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336       HISTORY OF WESTERN EDUCATION

thinking about the changes necessary to make education more
efficient in the production of good citizens, and led to the task
of educational reconstruction being committed to Friederich
Wilhelm von Humboldt (1767-1835). The choice of von
Humboldt was in every way a happy one. At once a great scholar
and a great man, he brought to his task fresh thoughts and
generous ideals of life, inspired partly by acquaintance with the
Kantian philosophy, partly by an enthusiastic study of the litera-
ture and institutions of ancient Greece. He was appointed director
of Public Instruction in 1808, and, though he only held office for
eighteen months, he succeeded in leaving his mark on every
department of education.

One of his first achievements was the establishment of a new
university in Berlin with the help of Fichte and Schleiermacher.
" The foundation of this university in the year of Prussia's
greatest misery ... the voting of 22,500 per annum for the
purpose of the new university and the Academy of Science and
Arts, when a crushing war tax hung over the country [and]
. . . the necessaries of life [were] at famine prices, was an act
as heroic as the great deeds on the battlefield."* Berlin uni-
versity was not intended to be a mere addition to the number
of existing universities but was created to embody a new con-
ception of university work. The main emphasis was laid on
scientific research rather than on teaching and examining; and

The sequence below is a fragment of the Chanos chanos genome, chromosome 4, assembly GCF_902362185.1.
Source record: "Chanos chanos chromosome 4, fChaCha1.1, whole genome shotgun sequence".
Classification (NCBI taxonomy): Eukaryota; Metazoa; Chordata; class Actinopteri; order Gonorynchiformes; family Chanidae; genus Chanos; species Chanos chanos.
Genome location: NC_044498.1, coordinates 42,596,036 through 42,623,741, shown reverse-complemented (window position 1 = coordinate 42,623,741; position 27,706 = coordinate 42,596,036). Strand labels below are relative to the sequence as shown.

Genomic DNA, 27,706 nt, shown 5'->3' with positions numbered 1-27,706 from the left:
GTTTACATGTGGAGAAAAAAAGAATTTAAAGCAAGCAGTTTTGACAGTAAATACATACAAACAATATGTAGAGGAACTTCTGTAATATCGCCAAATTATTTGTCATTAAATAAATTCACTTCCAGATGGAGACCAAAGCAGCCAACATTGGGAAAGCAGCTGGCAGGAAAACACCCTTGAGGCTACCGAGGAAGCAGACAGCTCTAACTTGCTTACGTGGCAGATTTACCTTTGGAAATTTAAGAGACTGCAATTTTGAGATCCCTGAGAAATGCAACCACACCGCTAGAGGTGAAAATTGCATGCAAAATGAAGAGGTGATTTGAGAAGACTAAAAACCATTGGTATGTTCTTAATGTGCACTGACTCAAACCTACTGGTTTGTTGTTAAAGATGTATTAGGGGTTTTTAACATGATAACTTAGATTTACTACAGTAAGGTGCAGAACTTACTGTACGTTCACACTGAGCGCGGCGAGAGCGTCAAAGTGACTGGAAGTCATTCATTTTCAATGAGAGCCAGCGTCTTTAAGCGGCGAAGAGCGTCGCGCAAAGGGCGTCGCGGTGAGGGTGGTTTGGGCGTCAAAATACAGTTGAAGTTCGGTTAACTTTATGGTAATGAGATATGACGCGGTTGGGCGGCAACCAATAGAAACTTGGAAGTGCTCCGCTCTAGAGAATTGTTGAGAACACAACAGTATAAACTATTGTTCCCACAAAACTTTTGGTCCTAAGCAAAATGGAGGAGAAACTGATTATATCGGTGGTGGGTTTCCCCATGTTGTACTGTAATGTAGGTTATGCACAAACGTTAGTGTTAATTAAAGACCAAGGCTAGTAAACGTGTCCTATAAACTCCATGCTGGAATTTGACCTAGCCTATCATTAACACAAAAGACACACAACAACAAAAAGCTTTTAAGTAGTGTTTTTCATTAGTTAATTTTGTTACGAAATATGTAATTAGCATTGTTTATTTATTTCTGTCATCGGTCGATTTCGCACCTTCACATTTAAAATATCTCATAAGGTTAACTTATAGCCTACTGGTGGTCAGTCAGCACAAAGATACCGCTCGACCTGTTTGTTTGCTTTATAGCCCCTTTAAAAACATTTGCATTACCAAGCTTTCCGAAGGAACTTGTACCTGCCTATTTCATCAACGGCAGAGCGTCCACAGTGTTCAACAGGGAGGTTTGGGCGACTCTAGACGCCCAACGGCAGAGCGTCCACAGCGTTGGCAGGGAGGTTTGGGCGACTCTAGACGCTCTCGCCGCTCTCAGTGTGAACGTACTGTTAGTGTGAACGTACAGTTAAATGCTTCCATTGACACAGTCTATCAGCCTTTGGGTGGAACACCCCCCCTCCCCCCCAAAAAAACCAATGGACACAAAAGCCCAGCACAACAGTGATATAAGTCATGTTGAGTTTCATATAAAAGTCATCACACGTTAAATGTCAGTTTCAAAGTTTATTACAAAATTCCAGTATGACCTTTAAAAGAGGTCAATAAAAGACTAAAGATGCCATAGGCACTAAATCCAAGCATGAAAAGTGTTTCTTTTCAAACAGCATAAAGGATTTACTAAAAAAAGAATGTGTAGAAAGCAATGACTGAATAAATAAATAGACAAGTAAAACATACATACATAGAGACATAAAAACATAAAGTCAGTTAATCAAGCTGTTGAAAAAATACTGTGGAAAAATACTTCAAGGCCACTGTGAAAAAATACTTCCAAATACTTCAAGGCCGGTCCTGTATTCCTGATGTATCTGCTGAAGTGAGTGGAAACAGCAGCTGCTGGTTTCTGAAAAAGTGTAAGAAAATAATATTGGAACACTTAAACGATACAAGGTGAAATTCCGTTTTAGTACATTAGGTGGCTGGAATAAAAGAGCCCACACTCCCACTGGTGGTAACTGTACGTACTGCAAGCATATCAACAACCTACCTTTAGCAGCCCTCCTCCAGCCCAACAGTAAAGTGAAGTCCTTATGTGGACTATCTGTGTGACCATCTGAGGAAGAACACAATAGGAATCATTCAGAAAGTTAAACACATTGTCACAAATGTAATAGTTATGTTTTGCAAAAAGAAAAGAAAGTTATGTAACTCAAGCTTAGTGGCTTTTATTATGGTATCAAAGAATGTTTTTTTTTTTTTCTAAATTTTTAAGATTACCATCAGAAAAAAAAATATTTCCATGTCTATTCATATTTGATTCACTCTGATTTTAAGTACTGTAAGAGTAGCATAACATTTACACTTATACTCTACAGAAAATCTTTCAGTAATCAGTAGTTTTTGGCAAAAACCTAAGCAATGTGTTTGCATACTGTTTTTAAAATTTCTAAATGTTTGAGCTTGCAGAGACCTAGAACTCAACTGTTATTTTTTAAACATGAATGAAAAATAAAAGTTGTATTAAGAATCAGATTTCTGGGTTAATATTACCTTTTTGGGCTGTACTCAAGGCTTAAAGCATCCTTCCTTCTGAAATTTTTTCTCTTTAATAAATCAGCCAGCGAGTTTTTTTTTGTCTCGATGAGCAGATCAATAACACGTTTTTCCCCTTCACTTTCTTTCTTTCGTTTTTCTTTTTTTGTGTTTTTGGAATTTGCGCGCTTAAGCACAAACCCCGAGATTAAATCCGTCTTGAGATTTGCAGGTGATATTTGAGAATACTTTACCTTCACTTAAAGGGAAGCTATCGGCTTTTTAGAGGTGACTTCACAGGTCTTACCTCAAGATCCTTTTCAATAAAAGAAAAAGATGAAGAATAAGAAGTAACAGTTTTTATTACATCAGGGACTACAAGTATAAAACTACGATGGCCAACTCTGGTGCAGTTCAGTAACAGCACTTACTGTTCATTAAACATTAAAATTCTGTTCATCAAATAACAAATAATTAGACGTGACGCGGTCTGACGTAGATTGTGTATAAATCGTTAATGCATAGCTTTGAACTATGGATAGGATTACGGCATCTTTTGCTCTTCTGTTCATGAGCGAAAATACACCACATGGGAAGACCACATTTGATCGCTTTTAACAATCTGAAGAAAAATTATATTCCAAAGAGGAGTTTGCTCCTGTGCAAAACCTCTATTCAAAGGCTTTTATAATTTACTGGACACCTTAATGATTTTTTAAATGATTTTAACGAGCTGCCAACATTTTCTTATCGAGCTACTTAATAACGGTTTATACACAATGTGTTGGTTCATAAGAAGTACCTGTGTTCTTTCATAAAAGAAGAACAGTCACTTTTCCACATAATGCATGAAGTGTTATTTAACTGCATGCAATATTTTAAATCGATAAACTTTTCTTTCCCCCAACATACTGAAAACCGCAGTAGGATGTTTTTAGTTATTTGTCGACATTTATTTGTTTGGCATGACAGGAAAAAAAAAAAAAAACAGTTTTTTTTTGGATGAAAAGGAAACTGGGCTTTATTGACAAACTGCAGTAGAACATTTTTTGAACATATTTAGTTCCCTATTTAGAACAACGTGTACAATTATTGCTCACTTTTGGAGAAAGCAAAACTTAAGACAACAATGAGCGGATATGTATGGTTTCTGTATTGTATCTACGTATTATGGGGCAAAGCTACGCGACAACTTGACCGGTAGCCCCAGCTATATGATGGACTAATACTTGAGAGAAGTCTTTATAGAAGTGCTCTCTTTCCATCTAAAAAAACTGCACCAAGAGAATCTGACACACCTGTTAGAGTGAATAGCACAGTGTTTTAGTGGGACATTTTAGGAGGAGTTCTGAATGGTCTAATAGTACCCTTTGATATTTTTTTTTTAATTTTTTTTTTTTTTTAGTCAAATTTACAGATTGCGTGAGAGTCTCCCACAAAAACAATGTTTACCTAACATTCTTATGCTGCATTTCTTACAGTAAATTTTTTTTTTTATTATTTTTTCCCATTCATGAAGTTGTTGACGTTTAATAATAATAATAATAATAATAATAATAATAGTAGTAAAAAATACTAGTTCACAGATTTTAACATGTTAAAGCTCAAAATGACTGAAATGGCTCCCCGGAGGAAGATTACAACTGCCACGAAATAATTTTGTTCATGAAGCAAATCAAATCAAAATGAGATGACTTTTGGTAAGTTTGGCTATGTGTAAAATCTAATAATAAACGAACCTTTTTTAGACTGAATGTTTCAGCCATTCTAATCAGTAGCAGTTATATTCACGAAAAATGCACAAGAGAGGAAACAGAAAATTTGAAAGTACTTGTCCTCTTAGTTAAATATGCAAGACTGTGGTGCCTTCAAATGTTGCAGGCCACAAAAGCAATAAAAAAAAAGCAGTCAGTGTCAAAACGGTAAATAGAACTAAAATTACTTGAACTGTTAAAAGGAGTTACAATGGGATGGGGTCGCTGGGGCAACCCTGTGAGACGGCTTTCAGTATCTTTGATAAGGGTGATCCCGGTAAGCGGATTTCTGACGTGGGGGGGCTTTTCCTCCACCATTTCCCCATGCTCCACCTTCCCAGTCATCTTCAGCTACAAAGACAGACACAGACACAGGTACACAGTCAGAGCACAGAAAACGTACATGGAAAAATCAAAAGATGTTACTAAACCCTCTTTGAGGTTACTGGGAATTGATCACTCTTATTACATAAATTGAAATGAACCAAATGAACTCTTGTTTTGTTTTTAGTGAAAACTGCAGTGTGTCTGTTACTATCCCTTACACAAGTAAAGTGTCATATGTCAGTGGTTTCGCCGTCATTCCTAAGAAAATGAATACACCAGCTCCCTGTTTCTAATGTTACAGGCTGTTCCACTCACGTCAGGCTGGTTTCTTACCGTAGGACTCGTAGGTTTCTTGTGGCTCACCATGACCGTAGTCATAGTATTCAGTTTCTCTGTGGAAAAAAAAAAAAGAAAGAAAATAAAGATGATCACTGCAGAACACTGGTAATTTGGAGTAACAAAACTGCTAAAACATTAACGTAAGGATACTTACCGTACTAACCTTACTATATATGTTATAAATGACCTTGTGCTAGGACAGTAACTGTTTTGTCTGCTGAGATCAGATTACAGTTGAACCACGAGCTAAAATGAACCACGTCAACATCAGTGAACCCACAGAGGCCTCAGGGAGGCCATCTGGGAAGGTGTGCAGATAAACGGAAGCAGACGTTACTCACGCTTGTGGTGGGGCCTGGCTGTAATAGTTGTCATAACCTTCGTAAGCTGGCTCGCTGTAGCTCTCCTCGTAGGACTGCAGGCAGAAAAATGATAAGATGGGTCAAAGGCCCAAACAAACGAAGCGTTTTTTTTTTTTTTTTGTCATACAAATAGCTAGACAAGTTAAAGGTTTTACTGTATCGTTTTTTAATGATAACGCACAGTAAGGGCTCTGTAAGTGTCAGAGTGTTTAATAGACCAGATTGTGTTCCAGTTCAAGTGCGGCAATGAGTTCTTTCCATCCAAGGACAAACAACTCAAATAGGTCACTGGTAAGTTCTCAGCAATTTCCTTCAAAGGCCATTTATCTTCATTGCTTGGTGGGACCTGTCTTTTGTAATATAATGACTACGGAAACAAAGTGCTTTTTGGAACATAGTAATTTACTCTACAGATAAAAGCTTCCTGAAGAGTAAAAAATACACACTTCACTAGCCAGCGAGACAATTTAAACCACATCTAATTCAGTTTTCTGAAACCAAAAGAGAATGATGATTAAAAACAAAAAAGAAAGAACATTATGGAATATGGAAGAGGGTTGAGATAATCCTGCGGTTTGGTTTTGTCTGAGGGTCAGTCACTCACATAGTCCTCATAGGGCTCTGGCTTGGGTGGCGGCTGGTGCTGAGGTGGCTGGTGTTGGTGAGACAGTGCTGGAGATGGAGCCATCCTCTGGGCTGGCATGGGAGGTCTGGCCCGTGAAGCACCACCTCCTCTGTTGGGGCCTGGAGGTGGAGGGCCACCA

with this in view the professors appointed were chosen for their
capacity to make original contributions to the furtherance of
learning. The university, moreover, was granted full liberty to
manage its own affairs in regard both to studies and administration.
"The State," said von Humboldt, " should not look to the uni-
versities for anything that directly concerns its own interests,
but should rather cherish a conviction that in fulfilling their
real function, they will not only serve its purposes but serve them
on an infinitely higher plane. . . affording room to set in motion
much more efficient springs and forces than are at the disposal
of the State itself."f

The secondary schools were reformed by von Humboldt and
his immediate successors in the same liberal spirit. A certain
number of the old grammar schools were singled out as gymnaden

* J. T. Merz, European Thought on the Nineteenth Century, i, 38 n.
t Paulsen, German Education, English translation, p. 186.